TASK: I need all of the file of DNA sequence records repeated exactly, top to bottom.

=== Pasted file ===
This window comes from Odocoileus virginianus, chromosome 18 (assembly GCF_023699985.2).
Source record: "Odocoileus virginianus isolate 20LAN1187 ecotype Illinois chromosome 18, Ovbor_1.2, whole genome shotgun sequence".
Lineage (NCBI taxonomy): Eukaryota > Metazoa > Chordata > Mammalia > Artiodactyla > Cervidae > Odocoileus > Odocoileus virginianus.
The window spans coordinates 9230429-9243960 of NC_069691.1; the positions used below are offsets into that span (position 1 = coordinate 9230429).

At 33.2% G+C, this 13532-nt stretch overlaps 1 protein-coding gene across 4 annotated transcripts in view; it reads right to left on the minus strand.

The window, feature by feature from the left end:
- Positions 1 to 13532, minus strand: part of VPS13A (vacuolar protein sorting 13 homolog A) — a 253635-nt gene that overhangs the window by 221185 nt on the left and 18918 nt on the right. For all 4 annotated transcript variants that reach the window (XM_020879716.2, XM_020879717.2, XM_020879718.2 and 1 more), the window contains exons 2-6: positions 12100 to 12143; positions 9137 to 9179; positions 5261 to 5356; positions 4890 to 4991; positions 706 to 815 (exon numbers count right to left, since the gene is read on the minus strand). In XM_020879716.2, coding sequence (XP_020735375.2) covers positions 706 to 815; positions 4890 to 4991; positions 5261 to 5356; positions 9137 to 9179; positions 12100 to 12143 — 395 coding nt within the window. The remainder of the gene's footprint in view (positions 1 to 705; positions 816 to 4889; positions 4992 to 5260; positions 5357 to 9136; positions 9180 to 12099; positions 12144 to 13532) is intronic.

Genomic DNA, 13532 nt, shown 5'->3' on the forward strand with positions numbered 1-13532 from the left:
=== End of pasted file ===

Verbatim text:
This window comes from Odocoileus virginianus, chromosome 18 (assembly GCF_023699985.2).
Source record: "Odocoileus virginianus isolate 20LAN1187 ecotype Illinois chromosome 18, Ovbor_1.2, whole genome shotgun sequence".
Lineage (NCBI taxonomy): Eukaryota > Metazoa > Chordata > Mammalia > Artiodactyla > Cervidae > Odocoileus > Odocoileus virginianus.
The window spans coordinates 9230429-9243960 of NC_069691.1; the positions used below are offsets into that span (position 1 = coordinate 9230429).

At 33.2% G+C, this 13532-nt stretch overlaps 1 protein-coding gene across 4 annotated transcripts in view; it reads right to left on the minus strand.

The window, feature by feature from the left end:
- Positions 1 to 13532, minus strand: part of VPS13A (vacuolar protein sorting 13 homolog A) — a 253635-nt gene that overhangs the window by 221185 nt on the left and 18918 nt on the right. For all 4 annotated transcript variants that reach the window (XM_020879716.2, XM_020879717.2, XM_020879718.2 and 1 more), the window contains exons 2-6: positions 12100 to 12143; positions 9137 to 9179; positions 5261 to 5356; positions 4890 to 4991; positions 706 to 815 (exon numbers count right to left, since the gene is read on the minus strand). In XM_020879716.2, coding sequence (XP_020735375.2) covers positions 706 to 815; positions 4890 to 4991; positions 5261 to 5356; positions 9137 to 9179; positions 12100 to 12143 — 395 coding nt within the window. The remainder of the gene's footprint in view (positions 1 to 705; positions 816 to 4889; positions 4992 to 5260; positions 5357 to 9136; positions 9180 to 12099; positions 12144 to 13532) is intronic.

Genomic DNA, 13532 nt, shown 5'->3' on the forward strand with positions numbered 1-13532 from the left: